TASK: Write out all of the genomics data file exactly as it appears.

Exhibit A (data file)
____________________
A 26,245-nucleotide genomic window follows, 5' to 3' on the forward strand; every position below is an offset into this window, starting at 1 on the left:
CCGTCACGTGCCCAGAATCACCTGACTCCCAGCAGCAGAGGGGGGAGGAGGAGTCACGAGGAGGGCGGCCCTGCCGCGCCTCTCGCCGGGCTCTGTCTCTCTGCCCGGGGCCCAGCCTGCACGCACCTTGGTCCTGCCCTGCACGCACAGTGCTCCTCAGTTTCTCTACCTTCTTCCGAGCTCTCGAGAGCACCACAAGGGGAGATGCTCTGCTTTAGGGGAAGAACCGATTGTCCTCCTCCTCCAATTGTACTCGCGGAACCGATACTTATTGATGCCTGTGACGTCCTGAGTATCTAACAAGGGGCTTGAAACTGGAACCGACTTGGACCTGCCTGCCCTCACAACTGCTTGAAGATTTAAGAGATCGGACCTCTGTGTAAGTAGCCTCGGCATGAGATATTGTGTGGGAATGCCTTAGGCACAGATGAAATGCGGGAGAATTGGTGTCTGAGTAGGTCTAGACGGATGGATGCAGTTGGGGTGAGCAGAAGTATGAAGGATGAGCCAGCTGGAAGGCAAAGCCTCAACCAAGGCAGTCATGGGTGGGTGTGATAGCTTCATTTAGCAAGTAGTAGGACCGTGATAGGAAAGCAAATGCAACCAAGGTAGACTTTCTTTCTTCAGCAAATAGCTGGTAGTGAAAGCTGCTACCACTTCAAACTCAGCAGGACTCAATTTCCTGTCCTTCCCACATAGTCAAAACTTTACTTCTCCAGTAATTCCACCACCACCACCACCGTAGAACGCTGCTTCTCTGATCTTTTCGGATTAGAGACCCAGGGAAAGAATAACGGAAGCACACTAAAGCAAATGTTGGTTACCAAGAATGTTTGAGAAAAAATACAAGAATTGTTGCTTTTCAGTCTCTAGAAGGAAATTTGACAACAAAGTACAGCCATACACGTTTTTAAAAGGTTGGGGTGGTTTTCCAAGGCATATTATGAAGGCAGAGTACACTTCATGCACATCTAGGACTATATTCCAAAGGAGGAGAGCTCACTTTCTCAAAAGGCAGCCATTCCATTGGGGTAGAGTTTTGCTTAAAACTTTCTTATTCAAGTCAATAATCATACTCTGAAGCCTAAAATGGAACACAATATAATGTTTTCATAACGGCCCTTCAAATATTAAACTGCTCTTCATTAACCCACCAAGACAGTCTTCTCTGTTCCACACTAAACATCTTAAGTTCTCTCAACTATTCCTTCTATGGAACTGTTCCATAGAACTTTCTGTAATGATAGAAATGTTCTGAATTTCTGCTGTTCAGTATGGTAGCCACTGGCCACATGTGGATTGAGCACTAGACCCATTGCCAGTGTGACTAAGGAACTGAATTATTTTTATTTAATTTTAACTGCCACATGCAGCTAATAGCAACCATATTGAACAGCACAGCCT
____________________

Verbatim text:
A 26,245-nucleotide genomic window follows, 5' to 3' on the forward strand; every position below is an offset into this window, starting at 1 on the left:
CCGTCACGTGCCCAGAATCACCTGACTCCCAGCAGCAGAGGGGGGAGGAGGAGTCACGAGGAGGGCGGCCCTGCCGCGCCTCTCGCCGGGCTCTGTCTCTCTGCCCGGGGCCCAGCCTGCACGCACCTTGGTCCTGCCCTGCACGCACAGTGCTCCTCAGTTTCTCTACCTTCTTCCGAGCTCTCGAGAGCACCACAAGGGGAGATGCTCTGCTTTAGGGGAAGAACCGATTGTCCTCCTCCTCCAATTGTACTCGCGGAACCGATACTTATTGATGCCTGTGACGTCCTGAGTATCTAACAAGGGGCTTGAAACTGGAACCGACTTGGACCTGCCTGCCCTCACAACTGCTTGAAGATTTAAGAGATCGGACCTCTGTGTAAGTAGCCTCGGCATGAGATATTGTGTGGGAATGCCTTAGGCACAGATGAAATGCGGGAGAATTGGTGTCTGAGTAGGTCTAGACGGATGGATGCAGTTGGGGTGAGCAGAAGTATGAAGGATGAGCCAGCTGGAAGGCAAAGCCTCAACCAAGGCAGTCATGGGTGGGTGTGATAGCTTCATTTAGCAAGTAGTAGGACCGTGATAGGAAAGCAAATGCAACCAAGGTAGACTTTCTTTCTTCAGCAAATAGCTGGTAGTGAAAGCTGCTACCACTTCAAACTCAGCAGGACTCAATTTCCTGTCCTTCCCACATAGTCAAAACTTTACTTCTCCAGTAATTCCACCACCACCACCACCGTAGAACGCTGCTTCTCTGATCTTTTCGGATTAGAGACCCAGGGAAAGAATAACGGAAGCACACTAAAGCAAATGTTGGTTACCAAGAATGTTTGAGAAAAAATACAAGAATTGTTGCTTTTCAGTCTCTAGAAGGAAATTTGACAACAAAGTACAGCCATACACGTTTTTAAAAGGTTGGGGTGGTTTTCCAAGGCATATTATGAAGGCAGAGTACACTTCATGCACATCTAGGACTATATTCCAAAGGAGGAGAGCTCACTTTCTCAAAAGGCAGCCATTCCATTGGGGTAGAGTTTTGCTTAAAACTTTCTTATTCAAGTCAATAATCATACTCTGAAGCCTAAAATGGAACACAATATAATGTTTTCATAACGGCCCTTCAAATATTAAACTGCTCTTCATTAACCCACCAAGACAGTCTTCTCTGTTCCACACTAAACATCTTAAGTTCTCTCAACTATTCCTTCTATGGAACTGTTCCATAGAACTTTCTGTAATGATAGAAATGTTCTGAATTTCTGCTGTTCAGTATGGTAGCCACTGGCCACATGTGGATTGAGCACTAGACCCATTGCCAGTGTGACTAAGGAACTGAATTATTTTTATTTAATTTTAACTGCCACATGCAGCTAATAGCAACCATATTGAACAGCACAGCCT